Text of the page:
Veteran Kenyan singer David Mathenge aka Nameless, in an interview with Standard Digital spoke about his family, music and future projects.
Among the revelations he made was that Tanzanian music industry is much better than the Kenyan scene.
Here is that interview:
What you are working on at the moment?
I have decided to concentrate recording a number of my projects at the expense of slightly pushing away the touring mood for a while. Most of which are solo music including collaborations which I don’t like to talk about owing to the fact that in most cases collaborations tend to be a back and forth thing or organic for that matter.
Your song Letigo with rapper Nyashinski has been well received.Whose idea was it?
I always kept in touch with Nyashinski even while he was away in the US owing to the fact that we have come a long way besides being close friends. During our conversations and sharing of ideas on phone or social media I often made one fact clear to him that his Kenyan fans missed him a lot.
It was during his six week’s stay in Kenya before returning back to the US, that we managed to record and release Letigo.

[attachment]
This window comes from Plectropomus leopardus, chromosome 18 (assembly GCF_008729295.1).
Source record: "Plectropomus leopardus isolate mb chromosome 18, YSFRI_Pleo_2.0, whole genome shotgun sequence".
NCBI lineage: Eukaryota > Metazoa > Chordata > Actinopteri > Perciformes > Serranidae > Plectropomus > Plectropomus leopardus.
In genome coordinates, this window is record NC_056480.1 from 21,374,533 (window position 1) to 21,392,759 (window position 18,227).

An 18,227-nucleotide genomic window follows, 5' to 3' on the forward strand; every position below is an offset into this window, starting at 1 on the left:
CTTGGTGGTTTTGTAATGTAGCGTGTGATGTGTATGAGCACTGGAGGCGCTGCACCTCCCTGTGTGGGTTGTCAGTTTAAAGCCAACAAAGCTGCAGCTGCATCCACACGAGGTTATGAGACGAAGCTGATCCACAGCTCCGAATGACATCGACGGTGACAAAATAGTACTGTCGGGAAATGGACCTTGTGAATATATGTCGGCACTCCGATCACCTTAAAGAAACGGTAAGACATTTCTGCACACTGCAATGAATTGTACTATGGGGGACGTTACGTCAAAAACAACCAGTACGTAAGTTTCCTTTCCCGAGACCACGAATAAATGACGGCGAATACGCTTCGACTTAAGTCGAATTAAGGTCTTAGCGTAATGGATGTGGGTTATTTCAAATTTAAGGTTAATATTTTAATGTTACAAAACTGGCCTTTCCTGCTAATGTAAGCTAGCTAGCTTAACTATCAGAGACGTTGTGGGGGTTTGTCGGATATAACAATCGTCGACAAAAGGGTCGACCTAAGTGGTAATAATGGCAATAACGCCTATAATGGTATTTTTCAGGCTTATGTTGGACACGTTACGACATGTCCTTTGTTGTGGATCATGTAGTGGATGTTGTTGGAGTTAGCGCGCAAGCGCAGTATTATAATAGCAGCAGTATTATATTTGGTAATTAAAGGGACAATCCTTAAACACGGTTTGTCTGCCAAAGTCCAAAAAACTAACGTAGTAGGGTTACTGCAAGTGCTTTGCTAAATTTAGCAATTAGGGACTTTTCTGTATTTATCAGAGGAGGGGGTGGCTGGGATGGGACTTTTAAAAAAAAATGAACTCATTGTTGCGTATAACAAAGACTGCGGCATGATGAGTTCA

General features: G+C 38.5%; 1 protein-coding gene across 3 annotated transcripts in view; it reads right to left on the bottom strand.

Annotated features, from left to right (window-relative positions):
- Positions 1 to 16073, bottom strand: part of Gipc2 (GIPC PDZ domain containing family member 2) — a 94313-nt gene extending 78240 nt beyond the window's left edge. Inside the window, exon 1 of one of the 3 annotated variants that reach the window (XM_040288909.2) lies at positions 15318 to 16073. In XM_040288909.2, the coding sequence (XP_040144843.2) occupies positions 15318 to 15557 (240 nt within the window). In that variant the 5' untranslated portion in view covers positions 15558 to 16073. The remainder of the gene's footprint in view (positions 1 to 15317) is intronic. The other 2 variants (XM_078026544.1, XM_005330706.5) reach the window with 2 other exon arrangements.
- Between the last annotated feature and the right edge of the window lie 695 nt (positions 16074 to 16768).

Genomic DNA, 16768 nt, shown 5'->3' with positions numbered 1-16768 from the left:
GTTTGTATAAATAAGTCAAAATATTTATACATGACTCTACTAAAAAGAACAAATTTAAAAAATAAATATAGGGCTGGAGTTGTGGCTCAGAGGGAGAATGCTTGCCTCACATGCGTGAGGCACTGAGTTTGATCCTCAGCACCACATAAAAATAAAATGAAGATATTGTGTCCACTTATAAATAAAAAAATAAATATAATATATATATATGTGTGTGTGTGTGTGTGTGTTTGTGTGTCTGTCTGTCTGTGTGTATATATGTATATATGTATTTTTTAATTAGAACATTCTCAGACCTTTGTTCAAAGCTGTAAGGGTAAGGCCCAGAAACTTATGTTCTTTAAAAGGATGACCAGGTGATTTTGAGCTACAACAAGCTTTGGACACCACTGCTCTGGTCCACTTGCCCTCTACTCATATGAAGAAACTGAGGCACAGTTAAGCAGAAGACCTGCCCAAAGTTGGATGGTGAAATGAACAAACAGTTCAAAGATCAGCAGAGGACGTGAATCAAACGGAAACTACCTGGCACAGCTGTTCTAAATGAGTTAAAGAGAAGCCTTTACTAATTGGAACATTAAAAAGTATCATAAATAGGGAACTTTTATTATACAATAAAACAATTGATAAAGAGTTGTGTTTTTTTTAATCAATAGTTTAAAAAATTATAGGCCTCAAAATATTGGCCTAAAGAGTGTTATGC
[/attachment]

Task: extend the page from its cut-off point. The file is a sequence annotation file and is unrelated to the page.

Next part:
You surprised many by switching roles in the song – Letigo– you rapping and Nyashinski singing?
It was meant to be a surprise for our fans. But despite this I began as a rapper way back during the days of Megarider. On the other hand, Nyash felt inspired to sing in this particular song.
Looking at the industry, today, what is your assessment on the current crop of artists?
I think that despite some of them having made big moves but there is always room for improvement. As one person who is always in touch with the new generation of musicians I realize that the competition is not only in Kenya but has gone continental.
How would you compare the local music industry to Tanzanian?
Without doubt Tanzanian music industry is way ahead of Kenya- with the likes of Diamond and Ali Kiba pushing the Bongo music to the international world map.
On the other hand, it appears musicians have their times –when things just happen for them at certain point. This has to do with the chemistry between the producers and artists in order for that buzz to happen – which we clearly lack in Kenya.
You are a man of many faces going by your achievements what is the secret behind your success?
Apart from bearing ambition as my middle name, laying down a strategy that works well for me as a husband, father and musician has been the key to my success.